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Grand Tierra del Fuego Island


Conservation benefit:Protection of 64 acres of habitat of rare Magellanic plover and other wildlife

Date Approved: 02.2024


This project supports a local conservation-based tourism initiative.

Cold, windswept Tierra del Fuego is known for its stunning beauty and abundant wildlife. On land, there are foxes, guanacos, and even lizards; offshore, there are abundant whales, seals, and sea lions. But it’s the birds that are most visible, plentiful, and best known. The region boasts everything from tiny hummingbirds to enormous Andean condors—and of course, penguins.

This project protects two brackish lagoons that are important habitat of the rare Magellanic plover, a chunky little wading bird endemic to the region. In 2023, the IUCN estimated the entire population of the species at about 330 individuals. All of them are found only at the southern tip of South America.

The two lagoons, in the Patagonian steppe near the town of Porvenir, are breeding, feeding, and resting areas for the Magellanic plover. But of course, they also provide habitat for many other species, including flocks of the Magellan goose and endangered ruddy-headed goose. They are breeding grounds for the two-banded plover, Chilean flamingo, Coscoroba swan, tricolored seaside cinclodes, and white-rumped sandpiper.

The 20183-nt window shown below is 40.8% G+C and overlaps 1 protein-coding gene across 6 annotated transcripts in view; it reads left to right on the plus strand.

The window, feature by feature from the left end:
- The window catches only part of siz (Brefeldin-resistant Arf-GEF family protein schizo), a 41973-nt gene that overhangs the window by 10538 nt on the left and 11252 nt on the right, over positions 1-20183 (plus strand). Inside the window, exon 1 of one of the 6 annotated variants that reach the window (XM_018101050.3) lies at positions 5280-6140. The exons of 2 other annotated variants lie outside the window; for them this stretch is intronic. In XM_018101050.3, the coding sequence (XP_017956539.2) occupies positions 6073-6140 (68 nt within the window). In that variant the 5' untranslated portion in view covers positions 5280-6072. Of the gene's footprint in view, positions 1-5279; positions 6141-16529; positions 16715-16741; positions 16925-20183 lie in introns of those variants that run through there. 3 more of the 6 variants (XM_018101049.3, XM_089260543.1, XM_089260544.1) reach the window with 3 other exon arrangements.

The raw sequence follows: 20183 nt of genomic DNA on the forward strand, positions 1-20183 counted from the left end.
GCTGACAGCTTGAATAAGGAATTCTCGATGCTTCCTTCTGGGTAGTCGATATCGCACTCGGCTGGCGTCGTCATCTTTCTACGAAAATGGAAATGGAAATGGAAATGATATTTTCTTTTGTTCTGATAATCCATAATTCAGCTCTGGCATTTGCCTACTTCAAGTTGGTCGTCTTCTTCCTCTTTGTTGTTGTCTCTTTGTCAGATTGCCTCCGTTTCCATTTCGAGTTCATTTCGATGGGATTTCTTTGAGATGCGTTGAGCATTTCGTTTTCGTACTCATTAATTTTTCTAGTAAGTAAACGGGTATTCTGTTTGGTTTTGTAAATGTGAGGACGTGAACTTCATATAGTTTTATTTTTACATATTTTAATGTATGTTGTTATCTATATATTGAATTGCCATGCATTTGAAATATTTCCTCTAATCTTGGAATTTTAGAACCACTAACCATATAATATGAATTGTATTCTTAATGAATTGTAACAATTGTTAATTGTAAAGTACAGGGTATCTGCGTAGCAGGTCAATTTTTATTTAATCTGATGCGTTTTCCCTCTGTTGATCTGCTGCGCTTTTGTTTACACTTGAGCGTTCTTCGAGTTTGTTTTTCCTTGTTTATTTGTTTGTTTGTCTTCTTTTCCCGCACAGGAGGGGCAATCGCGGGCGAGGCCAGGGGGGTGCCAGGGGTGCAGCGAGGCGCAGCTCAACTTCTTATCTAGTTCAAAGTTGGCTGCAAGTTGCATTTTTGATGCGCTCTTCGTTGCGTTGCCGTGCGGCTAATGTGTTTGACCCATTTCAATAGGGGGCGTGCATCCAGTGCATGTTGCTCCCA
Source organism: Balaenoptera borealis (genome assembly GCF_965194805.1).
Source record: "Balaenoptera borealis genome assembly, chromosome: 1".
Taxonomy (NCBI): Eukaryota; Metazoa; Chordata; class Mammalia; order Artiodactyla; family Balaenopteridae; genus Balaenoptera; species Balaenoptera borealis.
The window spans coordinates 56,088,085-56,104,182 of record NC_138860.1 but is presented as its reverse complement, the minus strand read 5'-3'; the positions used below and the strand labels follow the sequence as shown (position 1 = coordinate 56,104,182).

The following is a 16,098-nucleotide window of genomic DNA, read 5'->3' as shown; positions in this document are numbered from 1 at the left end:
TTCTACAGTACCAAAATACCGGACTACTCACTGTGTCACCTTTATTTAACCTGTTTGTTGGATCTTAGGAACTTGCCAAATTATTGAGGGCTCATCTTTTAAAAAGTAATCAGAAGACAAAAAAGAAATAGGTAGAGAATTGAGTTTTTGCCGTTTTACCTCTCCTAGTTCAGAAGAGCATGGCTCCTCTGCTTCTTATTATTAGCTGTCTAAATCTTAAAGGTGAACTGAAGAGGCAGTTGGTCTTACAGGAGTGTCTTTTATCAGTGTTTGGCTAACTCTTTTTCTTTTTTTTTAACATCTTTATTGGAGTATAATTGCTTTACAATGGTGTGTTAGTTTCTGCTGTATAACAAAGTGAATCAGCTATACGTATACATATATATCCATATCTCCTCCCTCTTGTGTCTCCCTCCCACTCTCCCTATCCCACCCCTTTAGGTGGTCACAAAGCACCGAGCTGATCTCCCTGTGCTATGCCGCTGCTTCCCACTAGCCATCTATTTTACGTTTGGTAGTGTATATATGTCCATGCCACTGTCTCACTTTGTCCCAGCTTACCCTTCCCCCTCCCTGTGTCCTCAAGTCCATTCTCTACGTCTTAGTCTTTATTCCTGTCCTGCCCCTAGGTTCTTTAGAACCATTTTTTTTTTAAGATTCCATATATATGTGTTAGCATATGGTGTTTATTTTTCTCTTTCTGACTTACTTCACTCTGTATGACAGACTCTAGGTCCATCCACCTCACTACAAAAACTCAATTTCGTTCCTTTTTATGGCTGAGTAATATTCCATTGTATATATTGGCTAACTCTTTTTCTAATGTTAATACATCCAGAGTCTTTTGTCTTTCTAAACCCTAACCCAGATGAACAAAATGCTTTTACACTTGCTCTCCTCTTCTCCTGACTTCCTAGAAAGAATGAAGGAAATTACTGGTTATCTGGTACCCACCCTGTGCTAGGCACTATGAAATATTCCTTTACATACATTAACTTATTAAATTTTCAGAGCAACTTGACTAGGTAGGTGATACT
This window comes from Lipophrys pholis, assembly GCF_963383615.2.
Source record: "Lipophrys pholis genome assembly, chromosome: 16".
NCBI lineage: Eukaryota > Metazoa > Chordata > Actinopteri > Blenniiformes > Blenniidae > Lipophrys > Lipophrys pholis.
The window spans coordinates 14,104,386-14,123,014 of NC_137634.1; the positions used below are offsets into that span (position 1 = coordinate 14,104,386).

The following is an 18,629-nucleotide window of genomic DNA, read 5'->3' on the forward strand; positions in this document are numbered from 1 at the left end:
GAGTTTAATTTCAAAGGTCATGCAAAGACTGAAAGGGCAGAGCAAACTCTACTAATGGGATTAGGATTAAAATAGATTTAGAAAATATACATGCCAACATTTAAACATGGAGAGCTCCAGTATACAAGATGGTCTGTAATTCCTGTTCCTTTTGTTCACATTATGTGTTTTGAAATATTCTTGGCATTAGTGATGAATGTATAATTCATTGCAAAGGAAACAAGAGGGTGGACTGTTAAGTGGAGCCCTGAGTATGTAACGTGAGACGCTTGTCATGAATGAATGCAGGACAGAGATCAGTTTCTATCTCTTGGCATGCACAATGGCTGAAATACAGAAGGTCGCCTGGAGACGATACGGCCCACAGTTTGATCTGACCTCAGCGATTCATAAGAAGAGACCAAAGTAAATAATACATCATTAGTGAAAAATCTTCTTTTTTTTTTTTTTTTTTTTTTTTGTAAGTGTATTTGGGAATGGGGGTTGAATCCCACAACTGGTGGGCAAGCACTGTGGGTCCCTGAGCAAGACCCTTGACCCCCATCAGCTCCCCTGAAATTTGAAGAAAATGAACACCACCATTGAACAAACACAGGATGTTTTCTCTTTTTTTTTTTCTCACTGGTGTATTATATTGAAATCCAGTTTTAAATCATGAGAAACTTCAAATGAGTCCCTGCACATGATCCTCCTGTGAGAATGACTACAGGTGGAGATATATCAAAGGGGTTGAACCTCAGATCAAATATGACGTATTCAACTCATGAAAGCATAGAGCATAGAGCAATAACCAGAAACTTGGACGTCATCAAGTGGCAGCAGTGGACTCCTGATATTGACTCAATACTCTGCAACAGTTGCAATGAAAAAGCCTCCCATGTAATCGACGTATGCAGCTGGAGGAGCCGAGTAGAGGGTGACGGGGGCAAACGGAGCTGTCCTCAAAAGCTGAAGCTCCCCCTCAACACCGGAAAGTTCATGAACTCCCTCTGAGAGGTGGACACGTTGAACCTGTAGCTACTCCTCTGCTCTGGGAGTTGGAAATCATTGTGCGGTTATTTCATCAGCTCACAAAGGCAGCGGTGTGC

The region attracts many tourists eager to see the birds and other wildlife. Most of them come during the southern spring and summer, when birds are nesting. But because there are no structures that provide places for birders to observe the birds, many visitors end up tramping around the lagoons carelessly, disturbing nesting birds and damaging their habitat.

To conserve this important habitat, our project partner will:

  • Build observation platforms, so people can observe wildlife without disturbing plants or animals
  • Build fences to restrict access to sensitive bird habitat
  • Reach out to local people in Porvenir, underscoring why these measures are necessary to protect the lagoons and wildlife
  • Put up signage with information on good tourist practices and identifying off-limits areas
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